Symetrical triangle question

Discussion in 'Technical Analysis' started by michaelscott, Apr 11, 2007.

  1. When the price is in the apex of the symetrical triangle (right where the two lines join together) on low volume, is that bullish or bearish? I believe it to be bullish. Lets say the price came from a higher peak and has now consolidated at the end point of the symetrical triangle. Stockcharts states that 25% of the time it can be bearish.
  2. Three answers.

    You might want to get a basic TA book.

    FBP BO down


    Sym pennant use bracket entry and look for FBO.

    the higher peak ws the R, this means that there is a possibility that r will be tested again.

    Pennants are internal formations of channels. The price usually stays in the channel.

    You can see, then, that when the sloped line of the pennant is part of a channel line (RTL, meaning trend Line), then you have a BO of the channel to consider. Look to the time prior to the formation of the pennant. Lhere you will see whether or not the channel was or was not traversed by the mini traversing dominant channel. It probably failed. If it did this is the actually beginning of the next channel and the pennant is just a pattern display of this occurance.

    by now you should know not to use any formation or lines on chart for trading. You simply do not know enough about what is going on. Not a good time to put money in a market.
  3. Hi michaelscott,

    That type of price action you've described is missing some key info as in the price action it is occurring within.

    Simply, price in the apex, low volume, price declined from higher peak is not enough info to determine if its bullish or bearish.

    Is there a reason why you didn't want to post a chart example of exactly what your talking about so we can see the entire playing field instead of just a few yards?

    Therefore, I agree with Jack in that based upon what you've don't have enough info.

    However, I suspect there's plenty enough info your just overlooking or didn't think it had any merits in its relationship to the symmetrical triangle.

    This type of tunnel vision can be problematic and/or lead to poor backtesting results (backtesting an incomplete picture).

  4. Its a complex triangle. I should have posted the chart though, but I figured out what I was trying to ask. Thanks anyway.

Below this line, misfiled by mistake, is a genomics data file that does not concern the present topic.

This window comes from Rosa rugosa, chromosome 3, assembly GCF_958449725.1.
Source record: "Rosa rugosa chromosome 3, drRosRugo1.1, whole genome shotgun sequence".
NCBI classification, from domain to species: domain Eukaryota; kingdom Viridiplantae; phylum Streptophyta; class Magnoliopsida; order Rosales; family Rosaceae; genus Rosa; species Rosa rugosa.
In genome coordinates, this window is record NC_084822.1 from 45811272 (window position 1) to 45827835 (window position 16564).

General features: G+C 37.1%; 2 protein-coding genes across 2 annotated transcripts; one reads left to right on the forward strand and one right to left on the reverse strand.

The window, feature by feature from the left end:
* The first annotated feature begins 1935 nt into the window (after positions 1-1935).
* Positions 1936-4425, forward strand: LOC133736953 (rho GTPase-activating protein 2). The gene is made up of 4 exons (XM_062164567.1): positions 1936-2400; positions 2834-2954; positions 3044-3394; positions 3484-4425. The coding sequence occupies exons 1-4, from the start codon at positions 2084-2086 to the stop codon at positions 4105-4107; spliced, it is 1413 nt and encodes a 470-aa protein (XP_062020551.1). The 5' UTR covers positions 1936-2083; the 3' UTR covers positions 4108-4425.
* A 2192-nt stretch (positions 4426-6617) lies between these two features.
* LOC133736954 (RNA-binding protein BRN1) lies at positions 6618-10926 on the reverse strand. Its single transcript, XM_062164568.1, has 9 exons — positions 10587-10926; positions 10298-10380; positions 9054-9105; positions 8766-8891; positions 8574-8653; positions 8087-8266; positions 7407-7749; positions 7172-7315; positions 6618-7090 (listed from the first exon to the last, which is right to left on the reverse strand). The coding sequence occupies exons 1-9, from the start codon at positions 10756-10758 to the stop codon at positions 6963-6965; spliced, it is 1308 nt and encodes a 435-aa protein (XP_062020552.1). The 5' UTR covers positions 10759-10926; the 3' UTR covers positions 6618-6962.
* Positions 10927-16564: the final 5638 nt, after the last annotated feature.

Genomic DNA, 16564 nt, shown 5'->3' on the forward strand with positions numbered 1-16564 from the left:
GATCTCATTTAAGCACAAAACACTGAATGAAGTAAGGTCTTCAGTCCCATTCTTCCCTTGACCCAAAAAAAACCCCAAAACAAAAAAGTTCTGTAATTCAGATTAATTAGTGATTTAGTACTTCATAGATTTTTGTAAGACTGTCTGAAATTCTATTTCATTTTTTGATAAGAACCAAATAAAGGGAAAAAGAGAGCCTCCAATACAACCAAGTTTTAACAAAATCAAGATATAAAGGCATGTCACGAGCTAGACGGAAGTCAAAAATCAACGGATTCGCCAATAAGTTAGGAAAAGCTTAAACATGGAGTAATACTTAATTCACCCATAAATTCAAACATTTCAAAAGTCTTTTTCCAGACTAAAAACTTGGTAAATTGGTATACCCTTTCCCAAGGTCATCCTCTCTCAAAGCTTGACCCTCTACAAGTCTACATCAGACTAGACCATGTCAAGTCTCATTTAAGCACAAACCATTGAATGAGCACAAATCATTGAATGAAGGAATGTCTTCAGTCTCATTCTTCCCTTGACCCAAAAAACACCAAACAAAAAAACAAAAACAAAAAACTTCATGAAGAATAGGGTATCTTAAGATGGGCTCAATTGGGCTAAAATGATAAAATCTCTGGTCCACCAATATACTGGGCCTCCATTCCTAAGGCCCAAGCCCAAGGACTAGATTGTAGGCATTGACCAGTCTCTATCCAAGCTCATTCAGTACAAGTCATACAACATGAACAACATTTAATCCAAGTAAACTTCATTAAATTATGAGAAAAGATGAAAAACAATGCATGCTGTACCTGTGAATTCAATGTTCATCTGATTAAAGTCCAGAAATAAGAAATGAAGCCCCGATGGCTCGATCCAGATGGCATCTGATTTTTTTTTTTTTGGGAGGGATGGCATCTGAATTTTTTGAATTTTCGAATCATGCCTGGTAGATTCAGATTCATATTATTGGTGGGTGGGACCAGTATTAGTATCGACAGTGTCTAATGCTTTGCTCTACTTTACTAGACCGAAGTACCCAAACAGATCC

5. Graphically, a triangle, irrespective of time frame, must eventually resolve. No choice unless price moves dead sideways. That's not to say resolution couldn't be a headfake. That's where filters make their contribution.

    Propensity of existing holders to settle for less and less to relieve anxiety of ownership bias and...... incur a taxable event whereas prospective owners willing to bid up for fresh risk.

    Breakouts/breakdowns before the apex are more reliable. This can be confirmed observing charts going back decades. 2/3 of the distance to the apex is a good probability.

    Volume? Only volume that counts is the volume you transact in. What you truly transact in is PRICE. The broad notion of heavier volume would satisfy the primal instinct of safety in numbers OR induce transactions due to the feeling of being left behind. Hence every morning a proportion of gaps don't "hold". Ax merchandising of paper.

    Give me a quiet breakout anyday. I want the volume when I want OUT.

    A breakout that reverses BACK into the triangle is your clue to get out regasrdless of the reason. . Loss is then a latent asset to offset future gains.
  6. Triangles in higher time frames are an expansion bar followed by 2 or 3 inside bars.

    If you see a Triangle go about 8 times higher to see how it appears.

    For example 5 min triangle on ym look at the 40 min chart.

    Prices represent meandering between statistical boundaries of higher time frames.

  7. What is paramount is that the breakout have strong volume.